Mourners hoping to view Queen Elizabeth II’s lying-in-state in London were facing 17-hour-long queues on Saturday evening, as King Charles III and Prince William made a surprise appearance to the thousands of people lining the streets of central London.
Members of the public have been permitted to visit the late monarch’s coffin in Westminster Hall since Wednesday. Thousands have travelled to the British capital from across the country and around the world, with many standing through the night to bid a final farewell.
The queue’s designated route curves alongside the Thames, starting in Southwark Park in the east and passing landmarks such as Tower Bridge and London Bridge before eventually reaching Westminster Hall. It is flanked by hundreds of stewards, including members of the Metropolitan Police and volunteers from St John Ambulance and the Salvation Army.
The King and the Prince of Wales joined well wishers on the Albert Embankment on Saturday afternoon, shaking hands with members of the public and thanking them for their time.
In recent hours, pressure on the queue has eased. On Friday morning, the government had announced that capacity had been reached and entry to the queue would be paused for six hours, resulting in members of the public being turned away.
Downing Street said the temporary pause in allowing people to join the queue was part of contingency plans for the operation.
“What DCMS have done is they’ve temporarily paused the queue for at least six hours after it reached maximum capacity,” a No10 spokesperson said. “That has always been part of our planning and that is to make sure as many people as possible in the queue can enter the Palace of Westminster.”
By Friday evening, the DCMS said queueing had reopened, but warned of long waits. “Expected queueing time is over 24 hours and overnight temperatures will be cold,” it said. But as of Saturday afternoon, the estimated queueing time had been reduced to 14 hours.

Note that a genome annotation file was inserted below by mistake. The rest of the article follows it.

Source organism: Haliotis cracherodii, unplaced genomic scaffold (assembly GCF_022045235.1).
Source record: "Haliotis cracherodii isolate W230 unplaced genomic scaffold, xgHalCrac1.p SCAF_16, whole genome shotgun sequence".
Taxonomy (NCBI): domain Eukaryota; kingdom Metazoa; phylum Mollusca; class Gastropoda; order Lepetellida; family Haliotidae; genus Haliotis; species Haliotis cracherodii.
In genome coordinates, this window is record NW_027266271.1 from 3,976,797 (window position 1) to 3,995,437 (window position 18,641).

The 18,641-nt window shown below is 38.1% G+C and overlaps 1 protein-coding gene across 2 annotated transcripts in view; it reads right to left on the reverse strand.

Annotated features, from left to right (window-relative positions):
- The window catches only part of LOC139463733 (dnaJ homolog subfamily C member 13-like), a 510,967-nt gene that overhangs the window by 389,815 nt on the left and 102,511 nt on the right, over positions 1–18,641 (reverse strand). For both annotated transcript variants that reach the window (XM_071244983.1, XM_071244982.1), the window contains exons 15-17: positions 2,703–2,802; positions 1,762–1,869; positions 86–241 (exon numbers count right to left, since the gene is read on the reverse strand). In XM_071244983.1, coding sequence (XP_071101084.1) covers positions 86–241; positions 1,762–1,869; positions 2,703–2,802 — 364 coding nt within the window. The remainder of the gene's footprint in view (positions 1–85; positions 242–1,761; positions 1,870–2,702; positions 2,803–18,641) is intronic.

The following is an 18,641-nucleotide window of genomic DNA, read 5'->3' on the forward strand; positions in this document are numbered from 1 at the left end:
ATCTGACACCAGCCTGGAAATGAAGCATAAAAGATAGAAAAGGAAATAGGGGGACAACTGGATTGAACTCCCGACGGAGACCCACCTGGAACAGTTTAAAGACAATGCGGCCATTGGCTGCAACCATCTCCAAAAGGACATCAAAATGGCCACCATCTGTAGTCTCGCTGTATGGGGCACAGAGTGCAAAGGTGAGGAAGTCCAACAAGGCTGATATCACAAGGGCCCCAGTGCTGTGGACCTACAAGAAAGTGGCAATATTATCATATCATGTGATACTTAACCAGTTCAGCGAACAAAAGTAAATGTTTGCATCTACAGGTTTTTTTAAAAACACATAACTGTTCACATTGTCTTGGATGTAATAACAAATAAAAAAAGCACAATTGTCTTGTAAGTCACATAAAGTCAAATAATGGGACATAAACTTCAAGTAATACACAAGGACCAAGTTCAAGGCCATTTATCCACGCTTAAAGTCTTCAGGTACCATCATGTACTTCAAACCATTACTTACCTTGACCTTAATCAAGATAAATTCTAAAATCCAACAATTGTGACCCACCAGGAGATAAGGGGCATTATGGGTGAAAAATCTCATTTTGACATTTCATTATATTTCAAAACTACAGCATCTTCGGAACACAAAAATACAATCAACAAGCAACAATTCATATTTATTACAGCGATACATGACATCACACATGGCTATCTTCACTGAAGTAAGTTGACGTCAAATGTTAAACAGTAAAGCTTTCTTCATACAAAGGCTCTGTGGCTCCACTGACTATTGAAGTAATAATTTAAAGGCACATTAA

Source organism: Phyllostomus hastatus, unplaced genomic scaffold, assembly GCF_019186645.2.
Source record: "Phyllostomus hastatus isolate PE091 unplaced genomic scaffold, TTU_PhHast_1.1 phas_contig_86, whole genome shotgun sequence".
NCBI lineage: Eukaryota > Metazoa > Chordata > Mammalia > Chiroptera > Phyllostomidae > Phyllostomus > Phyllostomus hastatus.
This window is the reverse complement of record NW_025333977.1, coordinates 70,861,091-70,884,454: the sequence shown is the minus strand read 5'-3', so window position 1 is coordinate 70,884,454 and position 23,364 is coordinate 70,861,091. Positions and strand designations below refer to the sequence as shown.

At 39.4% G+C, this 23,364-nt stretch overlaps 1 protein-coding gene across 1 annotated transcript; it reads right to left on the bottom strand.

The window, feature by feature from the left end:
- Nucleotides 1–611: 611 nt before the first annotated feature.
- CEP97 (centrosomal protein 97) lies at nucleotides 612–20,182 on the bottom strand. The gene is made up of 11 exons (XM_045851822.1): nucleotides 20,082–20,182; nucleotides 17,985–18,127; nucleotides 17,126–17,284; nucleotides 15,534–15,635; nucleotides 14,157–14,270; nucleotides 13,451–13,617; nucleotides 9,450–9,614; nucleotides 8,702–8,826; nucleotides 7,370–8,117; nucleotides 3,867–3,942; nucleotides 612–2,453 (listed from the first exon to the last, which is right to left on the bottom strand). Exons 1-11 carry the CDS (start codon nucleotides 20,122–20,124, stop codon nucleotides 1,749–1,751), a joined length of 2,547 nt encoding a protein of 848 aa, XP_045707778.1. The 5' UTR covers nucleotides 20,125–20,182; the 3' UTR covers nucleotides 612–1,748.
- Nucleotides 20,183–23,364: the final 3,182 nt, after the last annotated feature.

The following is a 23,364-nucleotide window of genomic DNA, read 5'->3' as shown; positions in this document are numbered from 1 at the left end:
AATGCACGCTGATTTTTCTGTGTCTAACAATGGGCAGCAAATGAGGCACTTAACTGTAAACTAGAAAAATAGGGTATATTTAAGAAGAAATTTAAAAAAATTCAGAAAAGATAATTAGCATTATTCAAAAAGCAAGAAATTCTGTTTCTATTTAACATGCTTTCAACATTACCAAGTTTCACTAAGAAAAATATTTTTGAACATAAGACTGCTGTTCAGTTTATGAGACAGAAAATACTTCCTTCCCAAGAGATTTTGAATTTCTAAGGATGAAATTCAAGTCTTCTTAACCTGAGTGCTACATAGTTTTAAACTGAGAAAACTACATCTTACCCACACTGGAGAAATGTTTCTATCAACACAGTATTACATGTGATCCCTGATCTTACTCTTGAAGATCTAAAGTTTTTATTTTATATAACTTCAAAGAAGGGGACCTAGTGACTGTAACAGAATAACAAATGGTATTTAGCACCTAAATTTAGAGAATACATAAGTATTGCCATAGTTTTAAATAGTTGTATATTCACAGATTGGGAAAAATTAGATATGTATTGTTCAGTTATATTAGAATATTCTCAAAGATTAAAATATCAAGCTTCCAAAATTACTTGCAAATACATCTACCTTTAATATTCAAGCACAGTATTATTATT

Members of the public will be permitted to visit the hall until 6.30am on September 19, with the funeral following at 11am.
In recent days, King Charles and other members of the royal family have embarked on visits and ceremonial meetings across the country as the national mourning period continues.
The King and his siblings took part in a vigil around the Queen’s coffin in Westminster Hall on Friday evening. They stood with their heads bowed while the public filed past them.
On Saturday, the King undertook audiences with officials including the governors-general of the realms and military leaders such as the chief of the defence staff, Admiral Sir Tony Radakin. Later in the day, he is expected to receive the prime ministers of the realms, including Canadian prime minister Justin Trudeau, in Buckingham Palace.
Downing Street said on Saturday that prime minister Liz Truss and US president Joe Biden would hold a bilateral meeting at the UN General Assembly in New York on Wednesday, instead of an informal meeting in Downing Street on Sunday.
Truss is expected to have informal meetings with a handful of leaders on Sunday who are in the UK to pay their respects at the state funeral, including Irish Taoiseach Micheál Martin and Canadian premier Justin Trudeau.
The prime minister also held a phone call with Sheikh Mohammed bin Zayed al Nahyan, president of the UAE, on Saturday in which the leader expressed his condolences. Truss is expected to speak to Mohammed bin Salman, crown prince of Saudi Arabia, later on Saturday evening.